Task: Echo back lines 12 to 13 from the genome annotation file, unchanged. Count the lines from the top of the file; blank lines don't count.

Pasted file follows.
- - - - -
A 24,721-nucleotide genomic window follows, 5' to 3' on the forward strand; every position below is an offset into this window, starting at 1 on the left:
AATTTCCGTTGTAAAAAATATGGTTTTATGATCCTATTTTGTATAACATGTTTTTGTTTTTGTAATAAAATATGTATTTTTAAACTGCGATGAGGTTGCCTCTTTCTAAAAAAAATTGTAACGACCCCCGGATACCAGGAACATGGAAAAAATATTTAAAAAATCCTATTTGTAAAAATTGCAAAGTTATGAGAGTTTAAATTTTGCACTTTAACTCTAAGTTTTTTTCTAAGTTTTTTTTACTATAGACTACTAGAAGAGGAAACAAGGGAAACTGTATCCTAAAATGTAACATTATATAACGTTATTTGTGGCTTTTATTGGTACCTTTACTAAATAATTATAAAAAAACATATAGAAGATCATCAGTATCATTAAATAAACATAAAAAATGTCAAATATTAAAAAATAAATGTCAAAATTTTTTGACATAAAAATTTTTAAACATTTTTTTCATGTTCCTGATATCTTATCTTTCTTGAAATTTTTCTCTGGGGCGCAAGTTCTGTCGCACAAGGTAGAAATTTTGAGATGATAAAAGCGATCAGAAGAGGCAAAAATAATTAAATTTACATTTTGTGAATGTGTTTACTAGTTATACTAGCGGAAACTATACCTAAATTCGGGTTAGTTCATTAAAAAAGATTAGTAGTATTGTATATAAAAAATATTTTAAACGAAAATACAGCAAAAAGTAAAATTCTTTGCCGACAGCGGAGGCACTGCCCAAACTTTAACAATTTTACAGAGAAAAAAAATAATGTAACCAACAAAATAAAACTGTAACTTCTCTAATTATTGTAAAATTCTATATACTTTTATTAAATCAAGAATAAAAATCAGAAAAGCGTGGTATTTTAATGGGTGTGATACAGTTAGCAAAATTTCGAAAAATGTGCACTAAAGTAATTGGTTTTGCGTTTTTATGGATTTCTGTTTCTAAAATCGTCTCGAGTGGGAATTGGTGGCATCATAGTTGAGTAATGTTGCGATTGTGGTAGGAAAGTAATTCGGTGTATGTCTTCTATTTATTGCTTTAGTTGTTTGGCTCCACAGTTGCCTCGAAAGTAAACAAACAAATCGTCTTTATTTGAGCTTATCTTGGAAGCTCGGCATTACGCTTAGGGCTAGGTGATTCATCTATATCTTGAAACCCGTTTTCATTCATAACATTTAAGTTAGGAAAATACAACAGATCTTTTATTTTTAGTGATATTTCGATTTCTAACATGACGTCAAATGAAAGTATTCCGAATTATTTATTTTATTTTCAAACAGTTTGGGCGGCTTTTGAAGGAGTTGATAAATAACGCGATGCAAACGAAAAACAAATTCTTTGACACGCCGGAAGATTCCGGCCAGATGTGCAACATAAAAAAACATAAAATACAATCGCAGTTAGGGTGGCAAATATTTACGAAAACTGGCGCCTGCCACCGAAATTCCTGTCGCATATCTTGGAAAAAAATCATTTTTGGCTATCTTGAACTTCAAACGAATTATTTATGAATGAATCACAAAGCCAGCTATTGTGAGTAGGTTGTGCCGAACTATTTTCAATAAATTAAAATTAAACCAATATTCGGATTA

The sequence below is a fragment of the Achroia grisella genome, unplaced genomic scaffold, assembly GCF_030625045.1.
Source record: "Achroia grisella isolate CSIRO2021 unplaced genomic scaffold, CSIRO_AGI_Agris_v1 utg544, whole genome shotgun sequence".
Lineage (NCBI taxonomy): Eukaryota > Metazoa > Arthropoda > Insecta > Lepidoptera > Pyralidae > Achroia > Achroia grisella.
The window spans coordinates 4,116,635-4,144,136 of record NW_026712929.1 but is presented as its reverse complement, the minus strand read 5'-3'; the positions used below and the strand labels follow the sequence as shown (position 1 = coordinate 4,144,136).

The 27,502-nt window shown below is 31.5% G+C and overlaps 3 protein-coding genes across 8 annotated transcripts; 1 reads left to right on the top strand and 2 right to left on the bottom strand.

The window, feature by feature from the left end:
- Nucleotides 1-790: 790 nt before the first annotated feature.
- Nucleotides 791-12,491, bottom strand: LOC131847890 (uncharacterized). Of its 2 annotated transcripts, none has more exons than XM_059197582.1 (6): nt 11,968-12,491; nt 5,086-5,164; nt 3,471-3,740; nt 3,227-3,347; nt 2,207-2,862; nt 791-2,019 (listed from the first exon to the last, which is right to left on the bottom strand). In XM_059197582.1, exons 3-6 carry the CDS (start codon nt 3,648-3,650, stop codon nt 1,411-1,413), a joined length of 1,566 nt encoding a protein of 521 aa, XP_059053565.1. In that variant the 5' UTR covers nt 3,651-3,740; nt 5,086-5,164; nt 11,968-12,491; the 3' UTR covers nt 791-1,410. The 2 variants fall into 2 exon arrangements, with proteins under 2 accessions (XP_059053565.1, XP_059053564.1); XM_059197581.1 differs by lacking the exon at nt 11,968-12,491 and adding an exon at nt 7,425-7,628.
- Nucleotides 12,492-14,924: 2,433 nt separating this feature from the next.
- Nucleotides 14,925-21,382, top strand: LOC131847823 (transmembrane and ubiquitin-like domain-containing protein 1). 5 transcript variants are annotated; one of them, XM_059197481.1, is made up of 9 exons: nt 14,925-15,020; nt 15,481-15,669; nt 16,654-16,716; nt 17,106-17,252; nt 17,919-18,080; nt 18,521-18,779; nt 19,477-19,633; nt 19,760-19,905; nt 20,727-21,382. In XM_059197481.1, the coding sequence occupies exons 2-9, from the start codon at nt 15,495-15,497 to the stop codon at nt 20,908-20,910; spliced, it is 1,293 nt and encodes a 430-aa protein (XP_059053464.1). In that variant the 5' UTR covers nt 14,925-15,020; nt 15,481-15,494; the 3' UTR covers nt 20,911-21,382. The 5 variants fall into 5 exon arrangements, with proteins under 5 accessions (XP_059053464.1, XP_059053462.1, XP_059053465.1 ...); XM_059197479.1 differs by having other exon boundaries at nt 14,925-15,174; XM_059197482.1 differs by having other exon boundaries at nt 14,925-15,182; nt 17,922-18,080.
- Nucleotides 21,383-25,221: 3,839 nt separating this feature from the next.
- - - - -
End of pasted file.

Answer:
- Nucleotides 14,925-21,382, top strand: LOC131847823 (transmembrane and ubiquitin-like domain-containing protein 1). 5 transcript variants are annotated; one of them, XM_059197481.1, is made up of 9 exons: nt 14,925-15,020; nt 15,481-15,669; nt 16,654-16,716; nt 17,106-17,252; nt 17,919-18,080; nt 18,521-18,779; nt 19,477-19,633; nt 19,760-19,905; nt 20,727-21,382. In XM_059197481.1, the coding sequence occupies exons 2-9, from the start codon at nt 15,495-15,497 to the stop codon at nt 20,908-20,910; spliced, it is 1,293 nt and encodes a 430-aa protein (XP_059053464.1). In that variant the 5' UTR covers nt 14,925-15,020; nt 15,481-15,494; the 3' UTR covers nt 20,911-21,382. The 5 variants fall into 5 exon arrangements, with proteins under 5 accessions (XP_059053464.1, XP_059053462.1, XP_059053465.1 ...); XM_059197479.1 differs by having other exon boundaries at nt 14,925-15,174; XM_059197482.1 differs by having other exon boundaries at nt 14,925-15,182; nt 17,922-18,080.
- Nucleotides 21,383-25,221: 3,839 nt separating this feature from the next.